You are now equipped to begin a life-long adventure exploring the world of music. After taking your music appreciation class you can never again say, "I don't know much about classical music." If you have been paying attention in class, you do know something about classical music. If you have been going to class and haven't been paying attention, you still know a lot more than your fellow students who have never even approached the shore of what is a great ocean. You have been in the water, and though you are probably not an Olympic champion, you now know how to swim.

Visit some of the blogs and sites on the sidebar. Seek out concerts in your community. Remember that tickets to a concert make a great (reasonably priced) gift, and going to a concert together is a great way to get to know somebody who interests you. There is nothing wrong with impressing your friends with what you know. And they will be impressed.

Now that you have (what some of you know shouldn't be called) classical music in your life, your life will never be quite the same again.

Wednesday, December 16, 2009

Saturday, December 12, 2009

Stop, Plop, and Pop

My father used to refer to people who played really well as playing like "gangbusters eating rice krispies." Perhaps that might have influenced three of the most important words that I use in lessons with students (both violin and recorder students) and in my own lessons with myself (in other words, when I am practicing).

Stop refers to a momentary stopping of the bow, which I find useful when thinking about plopping and popping: making sure all the necessary fingers are in place before the bow sounds the next pitch.

Plop refers to what the fingers do. In order to have a Milstein-like left hand, I try to always plop as many fingers down as possible. "Drop" might work for some people, but plop gives me a far more secure feeling. You can "drop" something by accident, but you "plop" on purpose, and you usually do it with a great sense of security.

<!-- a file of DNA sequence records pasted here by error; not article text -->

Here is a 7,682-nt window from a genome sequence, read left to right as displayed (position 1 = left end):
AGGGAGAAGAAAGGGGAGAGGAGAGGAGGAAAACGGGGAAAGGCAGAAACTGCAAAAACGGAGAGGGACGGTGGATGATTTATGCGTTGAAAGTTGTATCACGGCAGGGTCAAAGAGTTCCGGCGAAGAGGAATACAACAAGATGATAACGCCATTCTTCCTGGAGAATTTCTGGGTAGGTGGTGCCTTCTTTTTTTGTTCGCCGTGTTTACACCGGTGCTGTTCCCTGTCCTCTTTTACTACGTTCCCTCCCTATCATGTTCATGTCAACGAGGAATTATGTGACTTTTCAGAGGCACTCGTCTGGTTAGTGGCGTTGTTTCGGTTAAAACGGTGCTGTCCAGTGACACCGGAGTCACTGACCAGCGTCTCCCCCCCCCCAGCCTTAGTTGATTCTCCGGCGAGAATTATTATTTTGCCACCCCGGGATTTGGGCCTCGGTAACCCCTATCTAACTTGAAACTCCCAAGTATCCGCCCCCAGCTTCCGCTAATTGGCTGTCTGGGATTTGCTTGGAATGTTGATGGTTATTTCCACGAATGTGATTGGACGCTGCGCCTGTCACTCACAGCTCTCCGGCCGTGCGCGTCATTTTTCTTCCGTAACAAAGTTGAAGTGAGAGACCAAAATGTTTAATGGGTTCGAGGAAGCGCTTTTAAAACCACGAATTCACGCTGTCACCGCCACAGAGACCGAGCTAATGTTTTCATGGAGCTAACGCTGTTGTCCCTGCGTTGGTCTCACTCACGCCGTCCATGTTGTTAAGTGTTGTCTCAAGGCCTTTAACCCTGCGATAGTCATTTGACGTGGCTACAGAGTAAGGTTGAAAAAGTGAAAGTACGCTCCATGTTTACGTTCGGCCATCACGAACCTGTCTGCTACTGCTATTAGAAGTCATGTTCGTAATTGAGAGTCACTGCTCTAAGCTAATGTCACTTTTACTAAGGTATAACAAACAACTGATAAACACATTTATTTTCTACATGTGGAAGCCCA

Pop is what the fingers do when they release notes. When I have three fingers of the left hand down, and I pick up only the third finger, that lifted finger "releases" the note that the second finger is going to play. When I do this action with a feeling of "pop," there is a clarity to the released note. The word "lift" implies work. The word "pop" implies play.

The way it works on the recorder involves a momentary stop of the tongue before the fingers plop or pop.

He makes it look so easy!

Wednesday, December 09, 2009

Perry Mason Mystery Solved

Load up and listen to this clip from Wozzeck at 3:40, and now listen to this. I find the homage extremely appropriate, considering that this particular music happens right after a murder in the opera, and a large number of Perry Mason episodes begin shortly after a murder.

The Berg-emulating composer? Fred Steiner.

Orrin Hatches a What?

I'm not amused about the hype over this seasonal ear-worm, which I just heard on the TV news, that seems to be making major news-lite this week. The music for this song (it always strikes me as something strange to refer to the music of a song as something secondary in importance) comes from Madeline Stone, a Nashville songwriter who is very big in the commercial music field, particularly the lucrative Christian music field. She isn't given much in the way of credit by the news sources, and when she is given credit, it is not necessarily correct. CBS news refers to her as "a Jewish woman from New York who writes Christmas songs."


Update: Here's a Hannukah Song for 2009 that I wrote in response to this one.

Sunday, December 06, 2009

The Sound that Says Love

I have been spending my weekend with my viola d'amore, finishing a set of three dances for five violas d'amore, and finally figuring out how to make a plausible multi-track recording. I haven't quite figured out how to edit individual voices, so there are flaws here and there which I hope are not too apparent to people who don't know the music (which, at the moment I am writing, includes everyone in the world outside of my immediate family).

The images come from the remarkable Amore e Simpatia: alla scoperta della viola d'amore. The score and parts are available to download (for free) here.

Saturday, December 05, 2009

Sign Hallelujah, come on get happy!

I laughed and laughed when I watched this performance (thanks to my friend Martha), but was disappointed to see that it is actually a movement-by-movement copy of this rendering from last year, and this one too. This one is from December 2007 (the music starts halfway through the video), and has some nifty creative twists, and this one from September of 2007 might be one of the first.

Does anyone know of an earlier performance? I wonder who had the original (brilliant) idea?

Friday, December 04, 2009

A Breath of Fresh PBS Air

What a great surprise and delight it was to hear Jim Lehrer read this set of PBS NewsHour principles on television this evening. It is the perfect antidote to my recent off-topic rant, and a great set of guidelines to help me to improve the integrity of everything I do (although, unlike Mr. Lehrer, I suppose I am in the entertainment business).